Project description:We report on life history characteristics, temporal, and age-related effects influencing the frequency of occurrence of avian influenza (AI) viruses in four species of migratory geese breeding on the Yukon-Kuskokwim Delta, Alaska. Emperor geese (Chen canagica), cackling geese (Branta hutchinsii), greater white-fronted geese (Anser albifrons), and black brant (Branta bernicla), were all tested for active infection of AI viruses upon arrival in early May, during nesting in June, and while molting in July and August, 2006-2010 (n?=?14,323). Additionally, prior exposure to AI viruses was assessed via prevalence of antibodies from sera samples collected during late summer in 2009 and 2010. Results suggest that geese are uncommonly infected by low pathogenic AI viruses while in Alaska. The percent of birds actively shedding AI viruses varied annually, and was highest in 2006 and 2010 (1-3%) and lowest in 2007, 2008, and 2009 (<0.70%). Contrary to findings in ducks, the highest incidence of infected birds was in late spring when birds first arrived from staging and wintering areas. Despite low prevalence, most geese were previously exposed to AI viruses, as indicated by high levels of seroprevalence during late summer (47%-96% across species; n?=?541). Seroprevalence was >95% for emperor geese, a species that spends part of its life cycle in Asia and is endemic to Alaska and the Bering Sea region, compared to 40-60% for the other three species, whose entire life cycles are within the western hemisphere. Birds <45 days of age showed little past exposure to AI viruses, although antibodies were detected in samples from 5-week old birds in 2009. Seroprevalence of known age black brant revealed that no birds <4 years old had seroconverted, compared to 49% of birds ?4 years of age.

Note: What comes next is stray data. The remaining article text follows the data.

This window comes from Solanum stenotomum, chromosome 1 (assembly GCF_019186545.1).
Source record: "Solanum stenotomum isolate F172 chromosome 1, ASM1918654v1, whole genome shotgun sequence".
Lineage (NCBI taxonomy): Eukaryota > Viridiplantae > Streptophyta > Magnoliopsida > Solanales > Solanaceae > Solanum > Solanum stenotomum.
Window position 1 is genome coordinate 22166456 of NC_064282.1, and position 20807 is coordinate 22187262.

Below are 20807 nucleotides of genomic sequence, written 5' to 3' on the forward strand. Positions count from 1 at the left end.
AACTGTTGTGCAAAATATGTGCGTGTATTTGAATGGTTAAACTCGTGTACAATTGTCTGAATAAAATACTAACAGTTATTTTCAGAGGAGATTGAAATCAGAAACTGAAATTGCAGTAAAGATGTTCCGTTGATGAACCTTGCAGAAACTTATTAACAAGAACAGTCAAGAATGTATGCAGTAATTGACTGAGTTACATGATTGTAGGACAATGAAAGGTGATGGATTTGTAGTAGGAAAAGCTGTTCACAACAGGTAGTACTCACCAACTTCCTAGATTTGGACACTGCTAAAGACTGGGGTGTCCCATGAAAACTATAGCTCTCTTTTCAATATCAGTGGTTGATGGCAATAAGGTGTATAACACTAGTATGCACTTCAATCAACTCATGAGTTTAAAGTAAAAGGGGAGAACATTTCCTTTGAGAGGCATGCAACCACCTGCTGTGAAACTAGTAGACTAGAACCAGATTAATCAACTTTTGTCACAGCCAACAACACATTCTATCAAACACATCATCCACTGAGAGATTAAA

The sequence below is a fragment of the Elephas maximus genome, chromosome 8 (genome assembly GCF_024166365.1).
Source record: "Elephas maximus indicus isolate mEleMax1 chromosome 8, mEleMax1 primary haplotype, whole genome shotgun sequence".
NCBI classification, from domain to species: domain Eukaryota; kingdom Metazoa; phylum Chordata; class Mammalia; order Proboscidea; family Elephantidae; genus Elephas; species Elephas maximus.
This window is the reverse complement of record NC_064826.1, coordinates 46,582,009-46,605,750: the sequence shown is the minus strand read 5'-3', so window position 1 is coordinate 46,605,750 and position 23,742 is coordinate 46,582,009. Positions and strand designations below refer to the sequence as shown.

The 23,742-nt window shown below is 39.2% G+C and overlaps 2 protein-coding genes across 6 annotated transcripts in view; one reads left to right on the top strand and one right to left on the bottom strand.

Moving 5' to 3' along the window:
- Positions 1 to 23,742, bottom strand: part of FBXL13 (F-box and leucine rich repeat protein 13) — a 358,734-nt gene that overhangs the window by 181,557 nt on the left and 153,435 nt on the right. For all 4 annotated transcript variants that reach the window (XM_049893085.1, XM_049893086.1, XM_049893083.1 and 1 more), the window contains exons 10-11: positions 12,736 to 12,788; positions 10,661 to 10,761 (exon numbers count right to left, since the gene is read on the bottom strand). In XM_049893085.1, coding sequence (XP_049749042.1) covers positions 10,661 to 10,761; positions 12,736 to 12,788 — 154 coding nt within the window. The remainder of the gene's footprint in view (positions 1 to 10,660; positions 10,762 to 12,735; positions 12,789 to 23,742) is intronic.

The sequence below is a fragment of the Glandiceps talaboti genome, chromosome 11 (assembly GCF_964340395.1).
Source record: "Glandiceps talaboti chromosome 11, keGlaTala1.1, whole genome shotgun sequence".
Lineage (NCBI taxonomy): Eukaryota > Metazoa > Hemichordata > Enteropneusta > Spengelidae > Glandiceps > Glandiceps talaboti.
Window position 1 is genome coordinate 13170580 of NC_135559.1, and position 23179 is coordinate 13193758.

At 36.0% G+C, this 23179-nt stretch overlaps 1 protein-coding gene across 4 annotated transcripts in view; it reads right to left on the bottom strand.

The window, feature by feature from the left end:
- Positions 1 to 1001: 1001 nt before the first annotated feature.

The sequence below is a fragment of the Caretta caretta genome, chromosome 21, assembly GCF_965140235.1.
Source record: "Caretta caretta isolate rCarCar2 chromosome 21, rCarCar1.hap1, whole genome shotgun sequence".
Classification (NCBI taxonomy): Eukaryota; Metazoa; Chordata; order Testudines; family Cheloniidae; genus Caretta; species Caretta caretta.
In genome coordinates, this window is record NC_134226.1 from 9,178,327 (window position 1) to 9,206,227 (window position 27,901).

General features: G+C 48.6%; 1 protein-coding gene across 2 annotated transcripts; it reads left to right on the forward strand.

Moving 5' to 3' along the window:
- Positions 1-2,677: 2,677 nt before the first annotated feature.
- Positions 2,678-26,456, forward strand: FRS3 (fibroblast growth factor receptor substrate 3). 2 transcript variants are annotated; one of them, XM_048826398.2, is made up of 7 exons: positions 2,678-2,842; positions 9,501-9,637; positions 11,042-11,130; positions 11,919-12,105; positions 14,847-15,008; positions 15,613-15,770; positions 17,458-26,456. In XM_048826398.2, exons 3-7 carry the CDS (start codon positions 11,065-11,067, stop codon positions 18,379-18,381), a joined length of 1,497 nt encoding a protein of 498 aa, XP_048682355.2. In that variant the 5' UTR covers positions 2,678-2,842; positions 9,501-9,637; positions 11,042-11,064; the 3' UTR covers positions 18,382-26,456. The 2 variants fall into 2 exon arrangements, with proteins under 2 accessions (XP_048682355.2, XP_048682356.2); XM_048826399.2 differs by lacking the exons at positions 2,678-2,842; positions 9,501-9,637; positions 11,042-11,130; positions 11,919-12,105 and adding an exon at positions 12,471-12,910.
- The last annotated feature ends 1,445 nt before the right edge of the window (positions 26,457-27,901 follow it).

Project description:The brackish Baltic Sea hosts species of various origins and environmental tolerances. These immigrated to the sea 10,000 to 15,000 years ago or have been introduced to the area over the relatively recent history of the system. The Baltic Sea has only one known endemic species. While information on some abiotic parameters extends back as long as five centuries and first quantitative snapshot data on biota (on exploited fish populations) originate generally from the same time, international coordination of research began in the early twentieth century. Continuous, annual Baltic Sea-wide long-term datasets on several organism groups (plankton, benthos, fish) are generally available since the mid-1950s. Based on a variety of available data sources (published papers, reports, grey literature, unpublished data), the Baltic Sea, incl. Kattegat, hosts altogether at least 6,065 species, including at least 1,700 phytoplankton, 442 phytobenthos, at least 1,199 zooplankton, at least 569 meiozoobenthos, 1,476 macrozoobenthos, at least 380 vertebrate parasites, about 200 fish, 3 seal, and 83 bird species. In general, but not in all organism groups, high sub-regional total species richness is associated with elevated salinity. Although in comparison with fully marine areas the Baltic Sea supports fewer species, several facets of the system's diversity remain underexplored to this day, such as micro-organisms, foraminiferans, meiobenthos and parasites. In the future, climate change and its interactions with multiple anthropogenic forcings are likely to have major impacts on the Baltic biodiversity.